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Nerf SuperMaxx 5000


The SuperMaXX series is one of the best Nerf lines to ever come out. It seemed as though Larami took a step ahead when it introduced the SuperMaXX series. Gone were plunger guns and such, and onto pump guns. The SuperMaXX 5000 is the last of the series. It is also the most fearsome and powerful in my opinion. In this write-up, I will try my best to explain and teach you how to successfully modify your little baby, the SM5000. You will be relocating the air tank, and nesting a copper barrel into the shell.

If you screw up this modification in any way, shape or form, and you are unable to use your gun, it is not my fault. Although my gun works perfectly, you need to have a certain skill set to pull this off properly. If you do not believe that you can do this, turn back while your gun is still in one piece.

This modification is irreversible, and I suggest you think about this. The gun is great once modded, and to me, is the best gun in my arsenal.

The Materials you will need to do this modification:

- Phillips head screw driver
- Pliers / Needle Nose pliers
- Side Cutters (used for wires)
- Hacksaw
- Wood file preferably rectangular
- Dremel (I used different tools)
- Drill, and a 1/8" bit (may differ on your gun)
- Hot glue gun/ glue sticks
- Plumbers Goop (optional)
- Electrical tape
- Duct Tape
- Utility knife
- Exacto knife (optional)
- 12-14" of 9/16th Brass
- ¾" of ½" PVC

Now, gather your materials. It will take you about a day to do this mod if you are careful, think it out, and try your best. Good luck to you. Now to the modification itself.

Start by opening the gun up. There are screws all around the shell of the gun. Start with the pump handle. There are three screws on it. After taking the pump handle off, you can then start on the tip of the barrel, where your extensions went on. There is a purple cap on it. Pry it off, I used a flat head screwdriver. After that, you can take out the six screws that are on that part of the gun. If, when you put together your gun, you put the ammo holders and such in place, now is the time to pull them out.

Next, remove the screws from the handle, there are two. Underneath the handle shell, there is yet another hidden screw. Now that that is done, find the rest of the screws and remove them. The gun has another plastic ring on the front, where the pump handle is. It is your last obstacle in your journey to open this gun. Pry it off. You can finally take the shell off. Remember that you take the shell off on the side with the screw holes.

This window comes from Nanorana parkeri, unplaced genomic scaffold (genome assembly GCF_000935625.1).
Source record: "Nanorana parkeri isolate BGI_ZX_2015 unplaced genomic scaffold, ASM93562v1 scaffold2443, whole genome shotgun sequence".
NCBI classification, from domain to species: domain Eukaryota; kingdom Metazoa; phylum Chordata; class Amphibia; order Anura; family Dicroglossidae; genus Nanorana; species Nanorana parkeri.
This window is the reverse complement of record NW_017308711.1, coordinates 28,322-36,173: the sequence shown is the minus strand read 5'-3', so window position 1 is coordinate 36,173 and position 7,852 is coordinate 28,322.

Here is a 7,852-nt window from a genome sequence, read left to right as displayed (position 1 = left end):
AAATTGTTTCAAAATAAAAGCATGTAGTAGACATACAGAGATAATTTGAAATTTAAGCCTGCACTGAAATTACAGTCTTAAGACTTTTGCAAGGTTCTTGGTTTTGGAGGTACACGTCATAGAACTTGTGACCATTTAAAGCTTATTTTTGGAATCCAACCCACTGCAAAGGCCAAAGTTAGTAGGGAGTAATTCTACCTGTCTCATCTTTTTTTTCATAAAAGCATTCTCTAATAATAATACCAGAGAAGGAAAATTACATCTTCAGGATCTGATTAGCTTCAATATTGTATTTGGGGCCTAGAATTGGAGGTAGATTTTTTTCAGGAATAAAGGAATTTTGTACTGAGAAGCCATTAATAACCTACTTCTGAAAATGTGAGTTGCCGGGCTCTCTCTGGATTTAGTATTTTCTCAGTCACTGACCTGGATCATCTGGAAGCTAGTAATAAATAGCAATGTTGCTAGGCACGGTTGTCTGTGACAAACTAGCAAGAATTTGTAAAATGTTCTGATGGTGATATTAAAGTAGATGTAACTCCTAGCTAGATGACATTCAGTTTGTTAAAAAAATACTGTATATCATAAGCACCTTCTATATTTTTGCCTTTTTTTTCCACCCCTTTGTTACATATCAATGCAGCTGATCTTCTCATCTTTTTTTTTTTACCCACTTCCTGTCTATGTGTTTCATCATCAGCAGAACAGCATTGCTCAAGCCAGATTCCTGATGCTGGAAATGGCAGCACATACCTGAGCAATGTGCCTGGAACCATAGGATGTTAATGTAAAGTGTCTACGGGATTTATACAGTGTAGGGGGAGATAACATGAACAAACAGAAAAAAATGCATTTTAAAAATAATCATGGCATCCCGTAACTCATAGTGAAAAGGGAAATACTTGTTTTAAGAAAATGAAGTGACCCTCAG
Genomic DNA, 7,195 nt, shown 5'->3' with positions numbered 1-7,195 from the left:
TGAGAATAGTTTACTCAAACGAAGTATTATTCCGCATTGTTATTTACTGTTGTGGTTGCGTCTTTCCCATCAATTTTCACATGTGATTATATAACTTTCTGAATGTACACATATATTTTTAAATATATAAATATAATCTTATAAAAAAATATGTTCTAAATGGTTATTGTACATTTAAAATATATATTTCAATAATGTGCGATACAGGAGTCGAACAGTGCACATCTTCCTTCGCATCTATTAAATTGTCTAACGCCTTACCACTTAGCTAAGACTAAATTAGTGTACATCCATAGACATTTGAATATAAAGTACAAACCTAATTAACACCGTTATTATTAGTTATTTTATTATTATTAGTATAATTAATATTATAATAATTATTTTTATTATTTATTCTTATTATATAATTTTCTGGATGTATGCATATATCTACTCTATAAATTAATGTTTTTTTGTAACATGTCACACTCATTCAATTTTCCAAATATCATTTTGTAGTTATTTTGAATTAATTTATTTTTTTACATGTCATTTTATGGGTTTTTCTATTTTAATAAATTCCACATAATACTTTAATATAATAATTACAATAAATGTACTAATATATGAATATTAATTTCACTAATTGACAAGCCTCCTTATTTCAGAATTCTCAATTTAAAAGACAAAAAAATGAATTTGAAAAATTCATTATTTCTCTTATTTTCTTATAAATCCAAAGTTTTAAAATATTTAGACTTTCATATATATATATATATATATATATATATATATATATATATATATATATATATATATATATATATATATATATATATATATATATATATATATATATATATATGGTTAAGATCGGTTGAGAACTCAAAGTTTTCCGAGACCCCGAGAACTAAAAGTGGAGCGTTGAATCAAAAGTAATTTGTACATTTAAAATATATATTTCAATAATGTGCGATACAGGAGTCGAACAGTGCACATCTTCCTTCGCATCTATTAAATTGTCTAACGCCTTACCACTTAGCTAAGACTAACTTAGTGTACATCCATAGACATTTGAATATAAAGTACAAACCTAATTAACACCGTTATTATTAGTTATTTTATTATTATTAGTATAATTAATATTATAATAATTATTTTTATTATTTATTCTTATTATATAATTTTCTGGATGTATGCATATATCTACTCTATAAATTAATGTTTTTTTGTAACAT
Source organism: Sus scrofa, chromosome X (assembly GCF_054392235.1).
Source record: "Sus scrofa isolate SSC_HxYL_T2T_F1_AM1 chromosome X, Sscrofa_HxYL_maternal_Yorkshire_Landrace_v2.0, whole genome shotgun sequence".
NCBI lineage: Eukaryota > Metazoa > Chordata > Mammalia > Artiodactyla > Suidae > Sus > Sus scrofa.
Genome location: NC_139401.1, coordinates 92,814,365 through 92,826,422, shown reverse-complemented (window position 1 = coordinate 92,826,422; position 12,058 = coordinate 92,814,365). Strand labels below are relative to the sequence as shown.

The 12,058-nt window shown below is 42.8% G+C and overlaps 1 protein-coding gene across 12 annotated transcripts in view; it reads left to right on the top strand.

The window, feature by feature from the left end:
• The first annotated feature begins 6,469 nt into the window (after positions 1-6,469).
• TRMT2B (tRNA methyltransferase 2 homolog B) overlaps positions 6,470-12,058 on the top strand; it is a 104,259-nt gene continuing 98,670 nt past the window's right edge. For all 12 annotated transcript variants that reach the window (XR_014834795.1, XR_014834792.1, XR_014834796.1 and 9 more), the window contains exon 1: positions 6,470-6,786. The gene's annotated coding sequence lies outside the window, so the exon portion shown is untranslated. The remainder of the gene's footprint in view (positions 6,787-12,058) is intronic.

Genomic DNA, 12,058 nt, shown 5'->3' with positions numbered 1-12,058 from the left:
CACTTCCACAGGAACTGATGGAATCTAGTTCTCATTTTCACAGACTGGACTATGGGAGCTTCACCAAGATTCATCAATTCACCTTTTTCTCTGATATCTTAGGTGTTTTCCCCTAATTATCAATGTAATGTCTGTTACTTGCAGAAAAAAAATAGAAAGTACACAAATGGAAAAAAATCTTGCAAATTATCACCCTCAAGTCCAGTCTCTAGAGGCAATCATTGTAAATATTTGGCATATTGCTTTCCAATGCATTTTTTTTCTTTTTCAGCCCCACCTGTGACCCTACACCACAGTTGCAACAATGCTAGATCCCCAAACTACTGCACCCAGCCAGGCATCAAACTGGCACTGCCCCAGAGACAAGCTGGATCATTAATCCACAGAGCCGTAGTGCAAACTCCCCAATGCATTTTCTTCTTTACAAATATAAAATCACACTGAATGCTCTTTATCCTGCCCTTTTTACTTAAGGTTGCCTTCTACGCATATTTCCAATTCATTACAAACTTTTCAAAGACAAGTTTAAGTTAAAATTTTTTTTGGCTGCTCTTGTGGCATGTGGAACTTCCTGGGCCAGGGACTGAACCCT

Behold, the innards of your SM5000. Beautiful, huh? Well, you are going to be messing it up pretty bad later on. The tank is at the front of the gun, and it won't be there for long. Start by removing the stock trigger assembly completely. That little green thing is of no use to you, and neither is that thing with the spring on it. Once that is taken off, take out the trigger (slides off pump tube). It is just going to be in your way.

NOTE: My SM5k has been breach modified, so the shell and innards appear very complicated and messy. Your guns will not look like this. Check back for a write-up for the breach modification which can be done after this modification is completed.

You can see that the tank has an excessively long firing pin. You will be cutting this down soon. Since you are doing a tank relocation, take the tank out, and be careful not to touch the firing pin too much. The tubing that leads to the tank will also need to be cut down. You see how the tank is round, right? Well, in order to make the mod work, you will need to file it down ever so slightly. Be careful, but do a good job for this. I used a file, and didn't do too much to it.

After sanding the tank down a bit, you are probably thinking this is easy stuff. Well, it is, but now we need to work on the trigger. Take a look at the bad boy. Now, grab a hacksaw, and cut straight down where the wheel on the back is. It looks like a square. Now, stop just before you get to the flat part. Do the same on the other side, cutting just before the wheel. Now, grab some pliers and bend your rectangular piece of plastic off. It should snap off without a problem. Take a file and smooth the rest of your opening down.